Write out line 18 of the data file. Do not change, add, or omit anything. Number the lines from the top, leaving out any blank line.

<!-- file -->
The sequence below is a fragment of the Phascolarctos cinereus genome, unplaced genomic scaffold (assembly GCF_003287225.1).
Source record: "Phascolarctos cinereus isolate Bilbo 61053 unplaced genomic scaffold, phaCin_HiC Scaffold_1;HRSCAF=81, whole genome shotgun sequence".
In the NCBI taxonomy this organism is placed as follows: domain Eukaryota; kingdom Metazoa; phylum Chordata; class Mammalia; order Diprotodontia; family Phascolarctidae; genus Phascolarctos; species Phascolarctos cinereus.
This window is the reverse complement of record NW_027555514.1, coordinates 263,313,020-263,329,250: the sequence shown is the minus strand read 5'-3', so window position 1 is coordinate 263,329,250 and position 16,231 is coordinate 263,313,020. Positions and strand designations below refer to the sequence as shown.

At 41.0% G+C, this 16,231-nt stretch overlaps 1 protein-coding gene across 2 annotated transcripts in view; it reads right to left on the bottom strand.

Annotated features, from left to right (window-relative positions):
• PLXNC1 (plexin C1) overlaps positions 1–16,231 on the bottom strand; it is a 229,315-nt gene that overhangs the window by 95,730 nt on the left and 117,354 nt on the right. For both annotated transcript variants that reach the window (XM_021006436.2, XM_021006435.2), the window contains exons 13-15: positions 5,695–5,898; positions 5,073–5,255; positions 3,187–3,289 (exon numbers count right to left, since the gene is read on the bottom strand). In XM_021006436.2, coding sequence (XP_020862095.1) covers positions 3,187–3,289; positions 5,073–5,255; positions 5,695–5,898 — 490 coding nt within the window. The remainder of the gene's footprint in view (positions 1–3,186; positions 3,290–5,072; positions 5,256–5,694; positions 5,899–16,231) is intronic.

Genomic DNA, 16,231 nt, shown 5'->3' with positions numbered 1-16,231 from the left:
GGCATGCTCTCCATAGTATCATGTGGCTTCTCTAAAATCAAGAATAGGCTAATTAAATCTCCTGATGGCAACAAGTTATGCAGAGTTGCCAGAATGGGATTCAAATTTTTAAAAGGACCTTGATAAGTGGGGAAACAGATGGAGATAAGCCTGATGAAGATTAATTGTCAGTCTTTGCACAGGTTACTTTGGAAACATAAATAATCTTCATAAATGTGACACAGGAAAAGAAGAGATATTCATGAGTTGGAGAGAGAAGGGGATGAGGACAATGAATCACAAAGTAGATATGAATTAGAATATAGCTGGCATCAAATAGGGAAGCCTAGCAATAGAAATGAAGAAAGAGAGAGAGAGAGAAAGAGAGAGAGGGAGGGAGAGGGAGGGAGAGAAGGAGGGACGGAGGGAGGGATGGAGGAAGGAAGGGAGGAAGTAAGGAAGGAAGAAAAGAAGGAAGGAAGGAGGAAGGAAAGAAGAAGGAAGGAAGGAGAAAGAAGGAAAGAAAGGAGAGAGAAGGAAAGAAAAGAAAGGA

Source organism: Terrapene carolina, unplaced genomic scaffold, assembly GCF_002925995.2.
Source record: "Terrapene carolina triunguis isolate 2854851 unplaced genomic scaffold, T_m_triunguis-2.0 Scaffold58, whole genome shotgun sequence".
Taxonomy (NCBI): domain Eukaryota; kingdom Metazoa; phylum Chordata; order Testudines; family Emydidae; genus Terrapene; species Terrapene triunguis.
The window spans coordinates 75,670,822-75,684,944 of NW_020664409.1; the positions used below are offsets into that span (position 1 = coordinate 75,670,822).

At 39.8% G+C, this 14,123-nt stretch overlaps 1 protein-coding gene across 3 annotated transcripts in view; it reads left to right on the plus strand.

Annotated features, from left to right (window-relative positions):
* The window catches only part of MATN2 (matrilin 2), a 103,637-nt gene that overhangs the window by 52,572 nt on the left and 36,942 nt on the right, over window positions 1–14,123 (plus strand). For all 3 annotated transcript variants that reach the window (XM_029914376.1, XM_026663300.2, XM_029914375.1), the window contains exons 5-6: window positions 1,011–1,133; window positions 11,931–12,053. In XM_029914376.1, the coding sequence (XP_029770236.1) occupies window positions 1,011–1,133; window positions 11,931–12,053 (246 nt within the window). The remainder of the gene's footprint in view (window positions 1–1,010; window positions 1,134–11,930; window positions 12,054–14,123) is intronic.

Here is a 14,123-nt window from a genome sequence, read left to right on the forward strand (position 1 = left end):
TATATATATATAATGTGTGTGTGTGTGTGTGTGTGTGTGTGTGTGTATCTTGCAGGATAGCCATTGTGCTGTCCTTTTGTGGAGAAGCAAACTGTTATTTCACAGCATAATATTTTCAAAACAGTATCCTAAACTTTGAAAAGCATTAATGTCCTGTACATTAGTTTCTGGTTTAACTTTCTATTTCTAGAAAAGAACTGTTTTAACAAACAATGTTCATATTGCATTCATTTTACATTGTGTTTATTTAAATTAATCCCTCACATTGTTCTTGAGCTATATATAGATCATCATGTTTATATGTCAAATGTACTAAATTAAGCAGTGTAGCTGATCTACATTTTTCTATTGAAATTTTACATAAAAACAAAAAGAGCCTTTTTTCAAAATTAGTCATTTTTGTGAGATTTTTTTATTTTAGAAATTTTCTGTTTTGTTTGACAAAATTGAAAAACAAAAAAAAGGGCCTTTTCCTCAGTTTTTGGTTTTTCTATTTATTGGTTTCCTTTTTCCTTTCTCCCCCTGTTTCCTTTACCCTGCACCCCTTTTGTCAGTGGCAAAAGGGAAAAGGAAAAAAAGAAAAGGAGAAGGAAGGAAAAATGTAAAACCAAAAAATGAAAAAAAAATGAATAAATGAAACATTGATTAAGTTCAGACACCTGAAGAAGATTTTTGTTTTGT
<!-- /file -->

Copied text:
TATATATATATAATGTGTGTGTGTGTGTGTGTGTGTGTGTGTGTGTATCTTGCAGGATAGCCATTGTGCTGTCCTTTTGTGGAGAAGCAAACTGTTATTTCACAGCATAATATTTTCAAAACAGTATCCTAAACTTTGAAAAGCATTAATGTCCTGTACATTAGTTTCTGGTTTAACTTTCTATTTCTAGAAAAGAACTGTTTTAACAAACAATGTTCATATTGCATTCATTTTACATTGTGTTTATTTAAATTAATCCCTCACATTGTTCTTGAGCTATATATAGATCATCATGTTTATATGTCAAATGTACTAAATTAAGCAGTGTAGCTGATCTACATTTTTCTATTGAAATTTTACATAAAAACAAAAAGAGCCTTTTTTCAAAATTAGTCATTTTTGTGAGATTTTTTTATTTTAGAAATTTTCTGTTTTGTTTGACAAAATTGAAAAACAAAAAAAAGGGCCTTTTCCTCAGTTTTTGGTTTTTCTATTTATTGGTTTCCTTTTTCCTTTCTCCCCCTGTTTCCTTTACCCTGCACCCCTTTTGTCAGTGGCAAAAGGGAAAAGGAAAAAAAGAAAAGGAGAAGGAAGGAAAAATGTAAAACCAAAAAATGAAAAAAAAATGAATAAATGAAACATTGATTAAGTTCAGACACCTGAAGAAGATTTTTGTTTTGT